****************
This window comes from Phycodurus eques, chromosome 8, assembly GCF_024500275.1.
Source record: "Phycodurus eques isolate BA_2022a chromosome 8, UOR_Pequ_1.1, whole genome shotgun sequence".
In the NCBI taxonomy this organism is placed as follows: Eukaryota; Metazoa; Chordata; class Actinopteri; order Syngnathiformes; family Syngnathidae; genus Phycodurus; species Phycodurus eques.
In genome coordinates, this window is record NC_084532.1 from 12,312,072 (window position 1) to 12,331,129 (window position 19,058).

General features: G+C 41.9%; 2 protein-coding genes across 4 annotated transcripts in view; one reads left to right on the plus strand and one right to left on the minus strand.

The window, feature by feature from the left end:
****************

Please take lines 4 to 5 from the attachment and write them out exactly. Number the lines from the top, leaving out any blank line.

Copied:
In genome coordinates, this window is record NC_084532.1 from 12,312,072 (window position 1) to 12,331,129 (window position 19,058).

General features: G+C 41.9%; 2 protein-coding genes across 4 annotated transcripts in view; one reads left to right on the plus strand and one right to left on the minus strand.